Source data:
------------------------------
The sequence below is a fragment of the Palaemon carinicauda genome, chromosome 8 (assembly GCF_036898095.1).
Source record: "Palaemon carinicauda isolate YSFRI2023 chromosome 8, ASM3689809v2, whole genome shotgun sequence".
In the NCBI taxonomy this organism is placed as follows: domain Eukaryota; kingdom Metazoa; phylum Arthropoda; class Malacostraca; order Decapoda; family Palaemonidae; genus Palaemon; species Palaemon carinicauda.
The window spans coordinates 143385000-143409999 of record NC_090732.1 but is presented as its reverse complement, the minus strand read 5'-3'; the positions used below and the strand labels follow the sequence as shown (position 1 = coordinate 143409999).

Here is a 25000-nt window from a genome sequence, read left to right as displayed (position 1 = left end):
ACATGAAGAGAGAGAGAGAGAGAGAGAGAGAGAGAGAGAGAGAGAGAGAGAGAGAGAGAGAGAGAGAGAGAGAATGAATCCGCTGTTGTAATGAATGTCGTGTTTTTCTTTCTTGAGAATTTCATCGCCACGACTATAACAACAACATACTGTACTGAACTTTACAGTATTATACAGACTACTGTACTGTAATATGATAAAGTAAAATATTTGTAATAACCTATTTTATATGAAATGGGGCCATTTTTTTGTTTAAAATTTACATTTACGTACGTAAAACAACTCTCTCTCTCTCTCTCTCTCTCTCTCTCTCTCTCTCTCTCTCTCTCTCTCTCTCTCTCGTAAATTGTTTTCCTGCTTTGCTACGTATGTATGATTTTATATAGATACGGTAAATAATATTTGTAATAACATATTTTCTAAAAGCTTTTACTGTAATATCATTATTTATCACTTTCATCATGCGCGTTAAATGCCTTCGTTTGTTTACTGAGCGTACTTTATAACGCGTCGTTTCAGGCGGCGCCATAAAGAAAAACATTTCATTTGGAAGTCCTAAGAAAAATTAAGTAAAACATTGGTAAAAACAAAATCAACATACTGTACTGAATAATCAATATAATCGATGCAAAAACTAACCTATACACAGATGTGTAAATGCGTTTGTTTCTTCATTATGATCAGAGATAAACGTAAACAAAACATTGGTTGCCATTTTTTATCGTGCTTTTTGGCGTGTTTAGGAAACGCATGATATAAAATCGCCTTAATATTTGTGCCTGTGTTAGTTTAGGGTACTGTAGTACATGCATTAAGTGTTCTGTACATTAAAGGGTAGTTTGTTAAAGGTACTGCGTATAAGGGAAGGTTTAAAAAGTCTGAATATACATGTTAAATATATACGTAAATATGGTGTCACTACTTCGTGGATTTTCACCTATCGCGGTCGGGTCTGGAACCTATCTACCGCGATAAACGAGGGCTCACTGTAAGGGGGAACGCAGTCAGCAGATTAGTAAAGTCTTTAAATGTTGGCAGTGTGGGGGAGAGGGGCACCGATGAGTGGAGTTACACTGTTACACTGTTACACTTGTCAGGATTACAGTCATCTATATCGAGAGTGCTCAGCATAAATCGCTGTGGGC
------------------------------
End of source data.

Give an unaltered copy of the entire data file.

The sequence below is a fragment of the Palaemon carinicauda genome, chromosome 8 (assembly GCF_036898095.1).
Source record: "Palaemon carinicauda isolate YSFRI2023 chromosome 8, ASM3689809v2, whole genome shotgun sequence".
In the NCBI taxonomy this organism is placed as follows: domain Eukaryota; kingdom Metazoa; phylum Arthropoda; class Malacostraca; order Decapoda; family Palaemonidae; genus Palaemon; species Palaemon carinicauda.
The window spans coordinates 143385000-143409999 of record NC_090732.1 but is presented as its reverse complement, the minus strand read 5'-3'; the positions used below and the strand labels follow the sequence as shown (position 1 = coordinate 143409999).

Here is a 25000-nt window from a genome sequence, read left to right as displayed (position 1 = left end):
ACATGAAGAGAGAGAGAGAGAGAGAGAGAGAGAGAGAGAGAGAGAGAGAGAGAGAGAGAGAGAGAGAGAGAGAATGAATCCGCTGTTGTAATGAATGTCGTGTTTTTCTTTCTTGAGAATTTCATCGCCACGACTATAACAACAACATACTGTACTGAACTTTACAGTATTATACAGACTACTGTACTGTAATATGATAAAGTAAAATATTTGTAATAACCTATTTTATATGAAATGGGGCCATTTTTTTGTTTAAAATTTACATTTACGTACGTAAAACAACTCTCTCTCTCTCTCTCTCTCTCTCTCTCTCTCTCTCTCTCTCTCTCTCTCTCTCTCTCGTAAATTGTTTTCCTGCTTTGCTACGTATGTATGATTTTATATAGATACGGTAAATAATATTTGTAATAACATATTTTCTAAAAGCTTTTACTGTAATATCATTATTTATCACTTTCATCATGCGCGTTAAATGCCTTCGTTTGTTTACTGAGCGTACTTTATAACGCGTCGTTTCAGGCGGCGCCATAAAGAAAAACATTTCATTTGGAAGTCCTAAGAAAAATTAAGTAAAACATTGGTAAAAACAAAATCAACATACTGTACTGAATAATCAATATAATCGATGCAAAAACTAACCTATACACAGATGTGTAAATGCGTTTGTTTCTTCATTATGATCAGAGATAAACGTAAACAAAACATTGGTTGCCATTTTTTATCGTGCTTTTTGGCGTGTTTAGGAAACGCATGATATAAAATCGCCTTAATATTTGTGCCTGTGTTAGTTTAGGGTACTGTAGTACATGCATTAAGTGTTCTGTACATTAAAGGGTAGTTTGTTAAAGGTACTGCGTATAAGGGAAGGTTTAAAAAGTCTGAATATACATGTTAAATATATACGTAAATATGGTGTCACTACTTCGTGGATTTTCACCTATCGCGGTCGGGTCTGGAACCTATCTACCGCGATAAACGAGGGCTCACTGTAAGGGGGAACGCAGTCAGCAGATTAGTAAAGTCTTTAAATGTTGGCAGTGTGGGGGAGAGGGGCACCGATGAGTGGAGTTACACTGTTACACTGTTACACTTGTCAGGATTACAGTCATCTATATCGAGAGTGCTCAGCATAAATCGCTGTGGGC